Like many companies in AIDS-wracked Ethiopia, PreFabricated had an AIDS policy, which included extra pay for its H.I.V. positive workers so they could buy more food.  In March, 2008, the company decided to do more.  It set a goal of persuading 70 percent of its employees — 700 people — to get tested for H.I.V. in 100 days.
This was a startling idea.  “Employees do not like to get tested at work because of privacy concerns,” said Seife Mergia, the company’s head of planning and information.  Most of the employees did not work at headquarters, but were scattered around various construction sites.  They were mostly contract day laborers — a workforce few companies invest in.  Yet by day 40 the company had built a clinic. It set up a lab and hired a technician.  It gave people credible evidence that their H.I.V. status would be confidential.  At the 120-day mark, 900 people had been tested for H.I.V.
PreFabricated surpassed its goal using a strategy called Rapid Results, in which a group of people choose a project and carry it out in 100 days.  Companies in Addis that used Rapid Results got their H.I.V. testing rates up to about 75 percent — triple the norm.   The same method has been used in Nicaragua to help pig farmers raise fatter pigs and to improve dairy farms’ milk quality.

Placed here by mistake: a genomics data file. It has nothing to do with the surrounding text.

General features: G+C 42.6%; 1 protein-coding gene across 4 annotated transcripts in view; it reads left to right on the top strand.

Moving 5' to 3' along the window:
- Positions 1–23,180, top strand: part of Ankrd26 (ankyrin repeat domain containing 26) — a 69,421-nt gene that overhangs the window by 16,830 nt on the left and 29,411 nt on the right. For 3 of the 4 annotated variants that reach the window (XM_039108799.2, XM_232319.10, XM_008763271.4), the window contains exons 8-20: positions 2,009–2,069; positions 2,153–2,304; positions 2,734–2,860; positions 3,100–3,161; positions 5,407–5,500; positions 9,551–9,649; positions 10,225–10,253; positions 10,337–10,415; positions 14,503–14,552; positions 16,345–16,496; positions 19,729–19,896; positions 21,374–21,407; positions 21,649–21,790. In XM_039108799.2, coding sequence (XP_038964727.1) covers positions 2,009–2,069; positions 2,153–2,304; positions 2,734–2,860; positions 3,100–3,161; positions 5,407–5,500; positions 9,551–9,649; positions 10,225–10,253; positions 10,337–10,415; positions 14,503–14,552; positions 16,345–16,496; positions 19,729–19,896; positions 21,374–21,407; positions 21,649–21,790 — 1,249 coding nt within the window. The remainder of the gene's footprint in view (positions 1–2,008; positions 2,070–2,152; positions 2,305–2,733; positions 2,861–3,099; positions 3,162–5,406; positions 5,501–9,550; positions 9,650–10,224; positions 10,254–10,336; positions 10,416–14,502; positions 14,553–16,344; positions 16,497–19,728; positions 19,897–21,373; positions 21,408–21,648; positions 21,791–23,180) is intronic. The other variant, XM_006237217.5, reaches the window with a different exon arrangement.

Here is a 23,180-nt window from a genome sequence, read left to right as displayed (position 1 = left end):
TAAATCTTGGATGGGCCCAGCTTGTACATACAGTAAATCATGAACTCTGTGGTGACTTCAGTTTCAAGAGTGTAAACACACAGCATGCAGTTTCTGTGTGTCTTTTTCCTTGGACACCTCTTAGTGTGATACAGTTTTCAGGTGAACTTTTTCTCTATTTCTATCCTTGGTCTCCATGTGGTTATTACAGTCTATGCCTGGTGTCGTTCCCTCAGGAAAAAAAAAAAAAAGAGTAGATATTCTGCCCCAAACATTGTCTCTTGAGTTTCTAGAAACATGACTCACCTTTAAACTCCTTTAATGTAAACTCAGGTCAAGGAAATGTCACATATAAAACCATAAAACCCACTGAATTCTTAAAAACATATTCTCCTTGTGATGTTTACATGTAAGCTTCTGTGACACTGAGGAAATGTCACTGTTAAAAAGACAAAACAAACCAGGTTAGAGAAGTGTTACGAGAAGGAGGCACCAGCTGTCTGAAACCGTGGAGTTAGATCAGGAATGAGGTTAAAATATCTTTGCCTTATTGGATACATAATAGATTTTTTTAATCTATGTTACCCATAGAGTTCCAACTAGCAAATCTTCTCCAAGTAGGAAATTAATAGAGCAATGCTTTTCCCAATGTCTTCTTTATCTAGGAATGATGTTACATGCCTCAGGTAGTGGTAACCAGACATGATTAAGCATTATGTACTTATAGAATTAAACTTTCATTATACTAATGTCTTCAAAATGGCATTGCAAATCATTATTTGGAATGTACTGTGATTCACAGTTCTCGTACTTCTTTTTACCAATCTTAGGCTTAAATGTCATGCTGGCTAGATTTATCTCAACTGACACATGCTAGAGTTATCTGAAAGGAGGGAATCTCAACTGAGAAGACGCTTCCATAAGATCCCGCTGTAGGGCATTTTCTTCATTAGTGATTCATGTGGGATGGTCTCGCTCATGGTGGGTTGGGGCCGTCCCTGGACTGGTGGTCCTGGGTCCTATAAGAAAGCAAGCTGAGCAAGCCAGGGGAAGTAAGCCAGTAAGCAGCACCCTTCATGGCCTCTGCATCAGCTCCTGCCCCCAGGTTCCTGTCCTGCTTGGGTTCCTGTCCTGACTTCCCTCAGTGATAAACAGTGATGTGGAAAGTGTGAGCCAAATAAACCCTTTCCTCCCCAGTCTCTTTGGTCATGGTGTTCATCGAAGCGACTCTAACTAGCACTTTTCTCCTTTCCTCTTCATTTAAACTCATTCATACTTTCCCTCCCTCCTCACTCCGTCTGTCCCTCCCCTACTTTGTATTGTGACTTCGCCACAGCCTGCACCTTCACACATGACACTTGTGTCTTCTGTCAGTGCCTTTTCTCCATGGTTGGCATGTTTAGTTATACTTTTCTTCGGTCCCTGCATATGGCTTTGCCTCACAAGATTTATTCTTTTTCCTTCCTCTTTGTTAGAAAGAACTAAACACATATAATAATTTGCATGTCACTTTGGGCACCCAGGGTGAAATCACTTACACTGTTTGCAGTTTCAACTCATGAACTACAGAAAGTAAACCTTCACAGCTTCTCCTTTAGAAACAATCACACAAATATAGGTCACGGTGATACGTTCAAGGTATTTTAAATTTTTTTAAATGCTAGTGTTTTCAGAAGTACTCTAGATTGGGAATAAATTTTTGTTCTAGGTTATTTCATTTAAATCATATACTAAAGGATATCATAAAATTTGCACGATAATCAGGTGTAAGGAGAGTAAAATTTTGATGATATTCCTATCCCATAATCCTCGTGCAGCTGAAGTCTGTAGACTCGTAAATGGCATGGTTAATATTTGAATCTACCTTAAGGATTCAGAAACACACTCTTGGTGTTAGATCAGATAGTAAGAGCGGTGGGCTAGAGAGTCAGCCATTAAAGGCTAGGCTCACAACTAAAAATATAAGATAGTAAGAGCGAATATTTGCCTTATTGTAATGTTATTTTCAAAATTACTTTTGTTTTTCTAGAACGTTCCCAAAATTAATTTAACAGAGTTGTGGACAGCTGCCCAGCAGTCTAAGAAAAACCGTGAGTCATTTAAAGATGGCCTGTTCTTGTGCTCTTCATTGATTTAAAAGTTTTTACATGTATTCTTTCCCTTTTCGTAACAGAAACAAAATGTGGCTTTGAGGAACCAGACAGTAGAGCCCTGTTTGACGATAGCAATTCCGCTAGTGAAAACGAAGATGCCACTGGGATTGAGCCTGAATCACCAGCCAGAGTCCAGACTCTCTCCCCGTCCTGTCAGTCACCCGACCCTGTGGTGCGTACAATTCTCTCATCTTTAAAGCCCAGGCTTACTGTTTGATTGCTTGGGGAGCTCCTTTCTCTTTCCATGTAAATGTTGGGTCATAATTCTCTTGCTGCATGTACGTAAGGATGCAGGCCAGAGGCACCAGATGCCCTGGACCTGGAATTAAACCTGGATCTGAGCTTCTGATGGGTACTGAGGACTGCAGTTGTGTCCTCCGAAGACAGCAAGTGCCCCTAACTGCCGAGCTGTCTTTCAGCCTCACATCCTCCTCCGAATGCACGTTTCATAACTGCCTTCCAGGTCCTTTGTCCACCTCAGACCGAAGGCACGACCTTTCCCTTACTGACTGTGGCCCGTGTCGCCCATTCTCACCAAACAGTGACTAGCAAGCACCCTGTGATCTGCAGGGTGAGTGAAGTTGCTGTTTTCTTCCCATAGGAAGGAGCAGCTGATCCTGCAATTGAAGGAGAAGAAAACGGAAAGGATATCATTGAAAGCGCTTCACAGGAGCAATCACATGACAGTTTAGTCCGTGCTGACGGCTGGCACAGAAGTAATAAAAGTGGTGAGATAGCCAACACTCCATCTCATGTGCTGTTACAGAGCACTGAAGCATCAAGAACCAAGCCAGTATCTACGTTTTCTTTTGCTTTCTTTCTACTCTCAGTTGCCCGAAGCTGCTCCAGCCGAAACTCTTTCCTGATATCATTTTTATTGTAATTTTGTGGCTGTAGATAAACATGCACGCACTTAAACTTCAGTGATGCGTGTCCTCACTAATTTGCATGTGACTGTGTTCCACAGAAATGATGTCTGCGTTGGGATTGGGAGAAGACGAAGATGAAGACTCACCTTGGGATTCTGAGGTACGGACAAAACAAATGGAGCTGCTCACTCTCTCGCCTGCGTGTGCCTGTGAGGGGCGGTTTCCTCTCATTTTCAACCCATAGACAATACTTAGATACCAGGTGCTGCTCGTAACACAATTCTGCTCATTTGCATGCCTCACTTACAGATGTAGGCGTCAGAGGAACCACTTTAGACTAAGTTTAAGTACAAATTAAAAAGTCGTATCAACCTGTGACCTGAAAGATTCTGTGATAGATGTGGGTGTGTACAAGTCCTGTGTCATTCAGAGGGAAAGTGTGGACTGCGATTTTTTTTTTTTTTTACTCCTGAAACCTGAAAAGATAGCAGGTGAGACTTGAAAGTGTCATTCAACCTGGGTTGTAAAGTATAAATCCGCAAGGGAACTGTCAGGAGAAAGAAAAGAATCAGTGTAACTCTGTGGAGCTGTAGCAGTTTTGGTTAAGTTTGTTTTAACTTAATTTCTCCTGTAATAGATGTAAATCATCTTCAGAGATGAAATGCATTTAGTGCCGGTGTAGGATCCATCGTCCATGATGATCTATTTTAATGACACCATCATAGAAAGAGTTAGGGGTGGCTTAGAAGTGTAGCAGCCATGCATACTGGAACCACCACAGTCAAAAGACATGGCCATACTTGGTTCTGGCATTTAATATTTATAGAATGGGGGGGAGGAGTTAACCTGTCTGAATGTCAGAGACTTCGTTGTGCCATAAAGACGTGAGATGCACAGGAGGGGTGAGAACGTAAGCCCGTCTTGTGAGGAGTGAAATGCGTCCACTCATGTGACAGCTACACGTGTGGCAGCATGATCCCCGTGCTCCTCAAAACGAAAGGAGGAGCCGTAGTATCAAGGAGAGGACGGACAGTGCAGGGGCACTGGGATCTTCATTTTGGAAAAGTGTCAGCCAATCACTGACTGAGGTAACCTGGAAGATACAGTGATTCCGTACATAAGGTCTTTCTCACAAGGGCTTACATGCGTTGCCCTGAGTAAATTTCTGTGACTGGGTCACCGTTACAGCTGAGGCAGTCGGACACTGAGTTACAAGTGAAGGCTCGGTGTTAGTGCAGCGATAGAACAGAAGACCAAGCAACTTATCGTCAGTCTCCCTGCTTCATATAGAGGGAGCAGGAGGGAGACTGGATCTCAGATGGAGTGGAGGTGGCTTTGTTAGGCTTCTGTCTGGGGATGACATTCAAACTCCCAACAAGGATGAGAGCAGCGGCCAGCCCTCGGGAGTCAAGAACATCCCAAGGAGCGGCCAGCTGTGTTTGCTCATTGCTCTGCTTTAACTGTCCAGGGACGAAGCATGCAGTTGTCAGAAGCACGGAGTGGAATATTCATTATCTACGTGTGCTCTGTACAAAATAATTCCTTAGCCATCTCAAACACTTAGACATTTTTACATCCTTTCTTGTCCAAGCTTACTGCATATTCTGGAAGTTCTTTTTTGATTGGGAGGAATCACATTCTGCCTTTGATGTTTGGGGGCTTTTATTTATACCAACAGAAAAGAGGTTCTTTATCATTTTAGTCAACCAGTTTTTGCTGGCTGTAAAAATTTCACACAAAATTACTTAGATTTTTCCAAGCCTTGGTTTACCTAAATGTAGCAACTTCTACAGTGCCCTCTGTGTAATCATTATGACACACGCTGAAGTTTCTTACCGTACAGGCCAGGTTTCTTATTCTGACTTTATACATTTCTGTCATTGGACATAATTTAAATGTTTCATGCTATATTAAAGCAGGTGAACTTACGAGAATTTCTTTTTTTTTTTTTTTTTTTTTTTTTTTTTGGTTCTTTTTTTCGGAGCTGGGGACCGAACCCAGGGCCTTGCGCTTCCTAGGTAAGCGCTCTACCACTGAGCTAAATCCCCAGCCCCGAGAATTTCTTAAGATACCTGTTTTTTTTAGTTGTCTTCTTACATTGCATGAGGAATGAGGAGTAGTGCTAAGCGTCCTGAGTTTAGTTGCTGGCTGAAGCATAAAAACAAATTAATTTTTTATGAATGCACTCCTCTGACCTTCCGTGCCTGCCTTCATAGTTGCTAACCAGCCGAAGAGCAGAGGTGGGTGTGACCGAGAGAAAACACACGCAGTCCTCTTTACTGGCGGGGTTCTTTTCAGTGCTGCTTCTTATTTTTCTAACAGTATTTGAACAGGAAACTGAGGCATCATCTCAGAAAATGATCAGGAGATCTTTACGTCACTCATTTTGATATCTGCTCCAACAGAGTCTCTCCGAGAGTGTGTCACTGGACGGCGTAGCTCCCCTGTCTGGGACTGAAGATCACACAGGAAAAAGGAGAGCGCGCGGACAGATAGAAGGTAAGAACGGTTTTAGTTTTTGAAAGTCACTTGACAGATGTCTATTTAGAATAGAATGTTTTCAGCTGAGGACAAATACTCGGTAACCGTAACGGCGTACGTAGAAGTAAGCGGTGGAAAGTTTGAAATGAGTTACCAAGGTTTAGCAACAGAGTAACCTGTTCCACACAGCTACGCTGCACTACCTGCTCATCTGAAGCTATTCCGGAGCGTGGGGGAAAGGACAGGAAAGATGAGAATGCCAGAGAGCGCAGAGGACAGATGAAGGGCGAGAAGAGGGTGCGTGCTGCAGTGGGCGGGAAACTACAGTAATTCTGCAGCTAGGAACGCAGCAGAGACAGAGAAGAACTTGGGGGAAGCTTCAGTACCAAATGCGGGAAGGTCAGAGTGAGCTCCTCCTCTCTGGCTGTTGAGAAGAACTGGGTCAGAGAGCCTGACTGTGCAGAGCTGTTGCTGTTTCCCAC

Rapid Results is an eccentric idea.  Nadim Matta, a management consultant who is president of the Rapid Results Institute in Stamford, Conn., likes to say that what’s missing to turn poor places into rich places isn’t more information, money, technology, workshops, programs, evaluation or any of the other things that development organizations normally provide.  What’s missing are motivation and confidence.
At first glance, this seems crazy —  can we cheerlead our way into the middle class?
What Matta means is that usually the obstacle to development is not that we don’t have the tools, but that we don’t use the tools we have. People drag their feet. The next step is someone else’s problem.  
The deadline creates an ethos of doing whatever it takes.  

Monday, September 26, 2011

Malaria: Epidemic On the Run

Emer also wants me to understand that contracting malaria is often just the beginning of one's troubles. Malaria might kill you. But if it doesn't, it may be the start of an endless cycle of illness and poverty. "Because kids get malaria, there is a lot of absence from school," he says. "So our kids don't do well. So they don't get good jobs, and they don't earn money. Then they have children, who also get sick, and the parents have to spend their little money on them instead of spending it on schools or other things — and they have to stay home to look after them, so they lose more money. Malaria keeps us poor."

Dalai Lama Will Name Succesor at 90 (he is 76)

All will be clear when the Dalai Lama is around 90 years old. That was the message from the exiled Tibetan spiritual leader over the weekend, as he convened a conference of various Tibetan Buddhist sects in the Indian hill station of Dharamsala. Although the Nobel Peace Prize laureate, 76, is in good health, the issue of what will happen to the Tibetan struggle once he dies looms in many minds. Tibetans believe that he will be reincarnated; after all, the current Dalai Lama is considered the 14th incarnation of the Tibetan god of compassion. But how—and if—this will happen will only be revealed in “clear written instructions” that the Tibetan leader promises to release when he reaches his ninth decade.